Struggles over the vision of Cairo
The annulment of the military decree protecting the country's older buildings and villas leaves Egypt's architectural heritage at risk. Yasmine El-Rashidi investigates
In architecture, like in life, the irreversible can happen overnight. One day a building is standing, the next it is not.
The fate of Cairo's old villas has long been uncertain -- the pendulum of decrees banning their destruction swinging back and forth over the years. One day it would be legal for an owner to tear it down, and illegal the next.
The issue dates back to the 1980s, when then Prime Minister Kamal El-Ganzouri -- in his capacity as military governor (a presidential power bestowed upon the prime minister under Emergency Law) -- issued 13 military decrees, including one banning the destruction of villas. Coming as a reinforcement to already existing building codes prohibiting the demolition of structurally sound older buildings, villas and palaces, the decree intended to plug loopholes that allowed architectural masterpieces to be razed to the ground.
The repercussions were acutely felt by owners and those in the real estate business -- their property quickly losing appeal as a lucrative investment.
"For a period villas were big business for us," said Gamal El-Sayed, a freelance real estate agent. "There were a few years where lots of villas were sold. The buyers would pull them down, build apartment buildings in their place and make a fortune." Although the properties' value remained high, investor interest plummeted after the new preservation decree was passed, and "except for the odd Arab or embassy" no one was keen on sinking money into a villa, El-Sayed explained. "Especially since they couldn't even build a floor or two on top of it."
When Prime Minister Atef Ebeid stepped into El-Ganzouri's shoes, he announced the need to re-examine his predecessor's decrees to meet the need of property owners. Ebeid attempted to revive the real estate market when he issued Decree 925 in April 2000, revoking El-Ganzouri's military decrees. The reaction was so intense that the prime minister promptly retracted his decision, announcing that Decree 7 of 1988 still held. It appeared that the architectural gems of the "Paris on the Nile" would remain protected.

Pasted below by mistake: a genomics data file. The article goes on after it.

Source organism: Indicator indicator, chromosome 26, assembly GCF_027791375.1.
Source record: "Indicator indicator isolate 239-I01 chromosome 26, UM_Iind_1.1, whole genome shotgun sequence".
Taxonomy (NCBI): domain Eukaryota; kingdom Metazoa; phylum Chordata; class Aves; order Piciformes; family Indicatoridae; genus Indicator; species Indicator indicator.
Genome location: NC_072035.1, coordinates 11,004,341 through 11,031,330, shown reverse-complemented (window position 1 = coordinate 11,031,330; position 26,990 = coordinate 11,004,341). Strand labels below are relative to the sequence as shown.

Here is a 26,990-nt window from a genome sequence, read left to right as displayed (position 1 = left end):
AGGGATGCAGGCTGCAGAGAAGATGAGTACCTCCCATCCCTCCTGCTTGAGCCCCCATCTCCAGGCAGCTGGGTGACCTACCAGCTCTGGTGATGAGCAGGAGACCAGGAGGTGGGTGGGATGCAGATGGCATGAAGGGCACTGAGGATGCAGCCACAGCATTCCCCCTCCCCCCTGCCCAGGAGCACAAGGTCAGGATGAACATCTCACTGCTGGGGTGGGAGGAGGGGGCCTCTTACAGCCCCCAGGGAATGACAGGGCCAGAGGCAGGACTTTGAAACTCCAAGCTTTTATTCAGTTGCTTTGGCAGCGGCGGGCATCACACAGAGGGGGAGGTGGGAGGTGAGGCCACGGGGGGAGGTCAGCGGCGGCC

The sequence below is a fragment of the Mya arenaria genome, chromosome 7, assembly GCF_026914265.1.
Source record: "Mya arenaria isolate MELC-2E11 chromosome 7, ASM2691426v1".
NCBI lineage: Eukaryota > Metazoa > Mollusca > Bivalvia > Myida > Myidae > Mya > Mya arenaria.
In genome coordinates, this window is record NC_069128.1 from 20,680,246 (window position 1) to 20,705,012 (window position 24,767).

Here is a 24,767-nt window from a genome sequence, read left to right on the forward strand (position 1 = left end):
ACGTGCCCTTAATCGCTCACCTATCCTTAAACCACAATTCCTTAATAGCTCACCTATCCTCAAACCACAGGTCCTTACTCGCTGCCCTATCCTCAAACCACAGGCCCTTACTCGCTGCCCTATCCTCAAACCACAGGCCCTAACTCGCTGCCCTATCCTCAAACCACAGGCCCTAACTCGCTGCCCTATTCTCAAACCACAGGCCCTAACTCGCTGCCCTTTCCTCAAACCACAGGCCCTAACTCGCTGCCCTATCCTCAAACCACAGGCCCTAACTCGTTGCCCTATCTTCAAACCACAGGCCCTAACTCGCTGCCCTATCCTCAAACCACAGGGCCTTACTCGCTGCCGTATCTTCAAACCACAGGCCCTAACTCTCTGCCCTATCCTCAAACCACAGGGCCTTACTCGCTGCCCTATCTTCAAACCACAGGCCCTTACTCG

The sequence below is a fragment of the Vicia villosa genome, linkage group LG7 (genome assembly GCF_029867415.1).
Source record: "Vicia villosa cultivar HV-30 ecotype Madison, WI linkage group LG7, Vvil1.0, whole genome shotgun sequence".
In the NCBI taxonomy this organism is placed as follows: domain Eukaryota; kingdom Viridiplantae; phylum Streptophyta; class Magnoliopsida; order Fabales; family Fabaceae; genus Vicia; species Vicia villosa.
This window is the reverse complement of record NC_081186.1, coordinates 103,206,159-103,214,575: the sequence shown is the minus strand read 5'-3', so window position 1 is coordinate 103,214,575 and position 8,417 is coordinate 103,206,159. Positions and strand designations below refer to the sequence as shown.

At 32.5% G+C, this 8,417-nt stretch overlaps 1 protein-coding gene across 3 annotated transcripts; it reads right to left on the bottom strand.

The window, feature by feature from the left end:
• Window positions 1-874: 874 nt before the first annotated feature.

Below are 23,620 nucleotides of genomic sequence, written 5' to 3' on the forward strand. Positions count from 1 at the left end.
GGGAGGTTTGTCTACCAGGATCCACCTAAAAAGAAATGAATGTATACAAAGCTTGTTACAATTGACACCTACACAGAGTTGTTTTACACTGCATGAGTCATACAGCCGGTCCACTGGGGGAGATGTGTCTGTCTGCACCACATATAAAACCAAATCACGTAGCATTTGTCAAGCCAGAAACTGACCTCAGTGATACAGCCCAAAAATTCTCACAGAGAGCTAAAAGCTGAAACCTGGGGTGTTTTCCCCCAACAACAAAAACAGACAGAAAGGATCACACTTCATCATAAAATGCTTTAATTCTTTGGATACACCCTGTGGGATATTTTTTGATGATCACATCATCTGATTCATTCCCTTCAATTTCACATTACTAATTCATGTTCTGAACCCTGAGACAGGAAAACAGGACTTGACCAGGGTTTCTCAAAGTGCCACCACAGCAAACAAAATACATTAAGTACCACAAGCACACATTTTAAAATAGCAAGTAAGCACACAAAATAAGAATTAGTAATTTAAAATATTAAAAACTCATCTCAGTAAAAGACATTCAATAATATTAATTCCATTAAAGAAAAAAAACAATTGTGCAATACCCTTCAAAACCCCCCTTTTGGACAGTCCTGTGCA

Earlier this month, however -- amidst the National Democratic Party's (NDP) flurry of activity to promote democracy, equality and human rights -- President Hosni Mubarak dropped several "bombshells". In his capacity as chairman of the NDP, Mubarak announced the "annulment of all military decrees ordered by the military governor under Emergency Law, unless they are necessary for maintaining law and order."
Much of the response was positive -- the announcement bringing the public long-awaited rights. But amidst the applause, some mixed sentiments lurked.
"As someone in the field it's upsetting, of course. If we start giving people rights to demolish, they will take that right and exploit it and we'll be left with very little heritage," said Dina Bakhoum, a conservationist. "Cairo is losing its identity."
But there is, of course, another side to the issue.
"I understand the position of the people though," Bakhoum said of villa owners. "Some of these people have nothing except this small villa. They struggle to maintain it and survive. These pieces of our heritage should definitely be preserved, but there should be a system to compensate the owners. Why should they be punished for owning something of cultural heritage?"
In a statement to the press, Minister of Culture Farouk Hosni assured the public that the nation's architectural heritage will remain preserved.